Many environmental stressors have deleterious effects on mitochondrial functions, by a variety of mechanisms, and with timelines of different lengths. Mitochondrial dysfunction has multiple clinical presentations, often delayed from the onset of organelle damage. At present, biomarkers that report on mitochondrial function, to enable population studies of environmental exposures and their consequences, are lacking. We propose to identify candidate biomarkers using a metabolomics approach, in greater depth than has previously been applied to toxicologic investigations. Metabolomic analysis provides a window on cellular and organismal functions, closer to the actual physiology than genomic or transcriptomic arrays. Using multiple platforms for separation and mass spectrometric resolution of complex mixtures, a comprehensive set of metabolites including organic acids, amino acids, steroids, complex lipids, energy charge and mitochondrial transport metabolites can be targeted. We will use this technology to develop biomarkers of mitochondrial dysfunction that will fill an important gap in current studies of environmental toxicology. We will focus our studies on a polybrominated diphenyl ether, BDE-47, that is emerging as one of the major persistent organic pollutants in the U.S. Published data from our collaborator, Dr. Kavanagh, and our preliminary data indicate that BDE-47 impairs mitochondrial function in cell lines in vitro. Metabolites in extracellular media (metabolic footprinting) will be analyzed with primary mouse hepatocytes, one of the main targets of BDE-47 toxicity, as a function of dose and time of exposure. We will also test the hypothesis that fatty acid overload will uncover subtle mitochondrial defects by performing metabolomic analysis in isolated mitochondria. These studies will provide metabolic signatures of BDE-47 toxicity that will next be extended to in vivo studies of plasma and urine from BDE-47 treated mice. The possibility that lymphocytes may be a surrogate tissue for the mitochondrial toxicities of BDE-47 will be examined using the fatty acid overload assay. The effects of genetic background and environment on BDE-47 toxicity are poorly understood. We will test two potential modifiers: 1) genetically engineered mice with low and high glutathione levels, and 2) fatty liver due to vitamin A deficiency. These experiments will provide novel information on potential high risk populations for BDE-47 exposure. A key question for these studies will be whether candidate biomarkers scale with toxicity (in addition to exposure dose). In addition to discovering metabolic signatures of BDE-47 toxicity, we will examine two recently described mitochondrial responses to stress by metabolic footprinting: 1) mitochondrial proteotoxicity due to aggregation of unfolded/unassembled proteins, and 2) alternative fumarate respiration in response to hypoxia and distal block of the electron transport chain. By selecting defined mitochondrial responses, one adverse and one adaptive, we begin to categorize mitochondrial dysfunction and look for signatures that associate with specific types. In the case of fumarate respiration, a signature of high levels of succinate in secreted metabolites is already known. This work is a close collaboration with Oliver Fiehn, expert in metabolomics screening and data analysis, and Terry Kavanagh, an expert in oxidative stress and mitochondrial toxicology.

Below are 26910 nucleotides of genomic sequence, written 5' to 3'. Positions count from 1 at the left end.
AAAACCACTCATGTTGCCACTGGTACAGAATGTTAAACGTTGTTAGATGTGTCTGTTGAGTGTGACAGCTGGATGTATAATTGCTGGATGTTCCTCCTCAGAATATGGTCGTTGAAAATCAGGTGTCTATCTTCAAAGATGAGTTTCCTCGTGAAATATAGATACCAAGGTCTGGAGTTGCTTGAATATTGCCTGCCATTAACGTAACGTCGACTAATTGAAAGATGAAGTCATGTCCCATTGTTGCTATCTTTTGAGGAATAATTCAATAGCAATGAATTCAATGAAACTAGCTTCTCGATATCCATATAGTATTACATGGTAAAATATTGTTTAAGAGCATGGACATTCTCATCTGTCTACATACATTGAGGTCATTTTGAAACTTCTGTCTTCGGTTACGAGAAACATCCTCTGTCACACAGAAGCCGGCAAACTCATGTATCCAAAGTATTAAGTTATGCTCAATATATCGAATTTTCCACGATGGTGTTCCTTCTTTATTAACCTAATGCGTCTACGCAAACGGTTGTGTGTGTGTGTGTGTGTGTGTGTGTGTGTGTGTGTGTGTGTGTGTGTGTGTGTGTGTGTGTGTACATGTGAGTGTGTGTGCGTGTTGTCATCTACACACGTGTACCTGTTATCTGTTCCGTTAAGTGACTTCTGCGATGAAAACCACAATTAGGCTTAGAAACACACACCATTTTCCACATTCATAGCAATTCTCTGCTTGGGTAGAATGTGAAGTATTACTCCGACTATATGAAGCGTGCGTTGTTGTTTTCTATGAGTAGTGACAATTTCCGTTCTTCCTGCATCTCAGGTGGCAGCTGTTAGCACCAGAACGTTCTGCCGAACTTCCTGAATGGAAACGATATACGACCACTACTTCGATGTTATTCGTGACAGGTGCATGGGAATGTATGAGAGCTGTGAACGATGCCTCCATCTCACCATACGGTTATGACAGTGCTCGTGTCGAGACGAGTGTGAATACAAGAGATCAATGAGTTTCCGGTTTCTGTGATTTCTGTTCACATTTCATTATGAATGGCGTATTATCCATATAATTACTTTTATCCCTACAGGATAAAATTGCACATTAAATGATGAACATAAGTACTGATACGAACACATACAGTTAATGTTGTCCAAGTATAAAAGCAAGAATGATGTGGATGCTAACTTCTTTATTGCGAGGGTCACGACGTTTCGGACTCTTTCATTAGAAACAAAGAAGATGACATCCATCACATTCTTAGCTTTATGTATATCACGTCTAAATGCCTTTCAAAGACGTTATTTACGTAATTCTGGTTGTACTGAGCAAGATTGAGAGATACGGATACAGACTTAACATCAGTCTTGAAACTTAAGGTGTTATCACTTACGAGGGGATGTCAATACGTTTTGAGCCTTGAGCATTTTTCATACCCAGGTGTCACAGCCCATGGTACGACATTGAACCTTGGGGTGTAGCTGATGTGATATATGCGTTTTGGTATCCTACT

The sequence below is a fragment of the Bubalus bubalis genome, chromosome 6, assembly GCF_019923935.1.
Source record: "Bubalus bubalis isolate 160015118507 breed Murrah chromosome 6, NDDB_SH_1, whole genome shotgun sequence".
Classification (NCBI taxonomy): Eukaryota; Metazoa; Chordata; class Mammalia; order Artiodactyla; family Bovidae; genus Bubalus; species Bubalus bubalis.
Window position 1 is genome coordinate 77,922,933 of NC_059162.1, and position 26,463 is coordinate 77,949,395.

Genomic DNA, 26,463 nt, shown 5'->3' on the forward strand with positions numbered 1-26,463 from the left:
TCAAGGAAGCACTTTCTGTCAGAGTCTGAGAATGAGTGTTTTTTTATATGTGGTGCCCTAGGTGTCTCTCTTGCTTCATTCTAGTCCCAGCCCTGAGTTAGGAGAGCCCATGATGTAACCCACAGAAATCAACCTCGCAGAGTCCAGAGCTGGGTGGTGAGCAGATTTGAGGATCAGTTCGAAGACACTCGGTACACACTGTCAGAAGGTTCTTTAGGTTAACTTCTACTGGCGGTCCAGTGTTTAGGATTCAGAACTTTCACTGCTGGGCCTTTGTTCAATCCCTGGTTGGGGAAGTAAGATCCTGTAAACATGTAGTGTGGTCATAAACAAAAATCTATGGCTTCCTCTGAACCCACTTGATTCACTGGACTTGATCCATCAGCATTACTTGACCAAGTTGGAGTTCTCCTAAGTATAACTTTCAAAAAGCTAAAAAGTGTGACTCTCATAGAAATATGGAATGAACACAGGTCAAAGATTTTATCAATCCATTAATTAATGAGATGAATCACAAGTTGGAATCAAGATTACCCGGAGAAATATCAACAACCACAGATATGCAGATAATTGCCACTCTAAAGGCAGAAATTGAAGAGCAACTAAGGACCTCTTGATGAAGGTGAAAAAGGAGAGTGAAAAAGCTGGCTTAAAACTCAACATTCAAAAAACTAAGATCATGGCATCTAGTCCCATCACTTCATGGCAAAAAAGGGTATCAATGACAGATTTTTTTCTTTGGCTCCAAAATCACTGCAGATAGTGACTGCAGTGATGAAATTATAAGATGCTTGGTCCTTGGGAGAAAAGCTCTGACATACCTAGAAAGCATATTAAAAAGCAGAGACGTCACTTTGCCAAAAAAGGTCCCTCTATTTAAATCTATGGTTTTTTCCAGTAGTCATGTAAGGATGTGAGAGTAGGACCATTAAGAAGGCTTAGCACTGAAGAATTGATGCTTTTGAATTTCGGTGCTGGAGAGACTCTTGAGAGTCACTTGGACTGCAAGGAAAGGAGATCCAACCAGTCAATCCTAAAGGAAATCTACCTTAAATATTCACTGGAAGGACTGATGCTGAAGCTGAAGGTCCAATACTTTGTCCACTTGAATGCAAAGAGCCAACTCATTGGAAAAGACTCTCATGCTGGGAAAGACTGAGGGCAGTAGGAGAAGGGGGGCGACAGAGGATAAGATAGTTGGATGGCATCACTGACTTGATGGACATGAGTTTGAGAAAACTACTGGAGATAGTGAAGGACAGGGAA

Many environmental toxins inhibit mitochondria, the powerhouses of the cell, as a mechanism of toxicity. Current research in this area is hampered by the lack of convenient tests to measure early mitochondrial damage, which would promote appropriate preventive/treatment efforts for individuals and at risk populations. The goal of this research is to identify chemical changes in blood or urine that are indicators of mitochondrial damage in the body, using mass spectrometry tools to survey thousands of compounds.
|Marcondes, A Mario; Karoopongse, Ekapun; Lesnikova, Marina et al. (2014) Î±-1-Antitrypsin (AAT)-modified donor cells suppress GVHD but enhance the GVL effect: a role for mitochondrial bioenergetics. Blood 124:2881-91|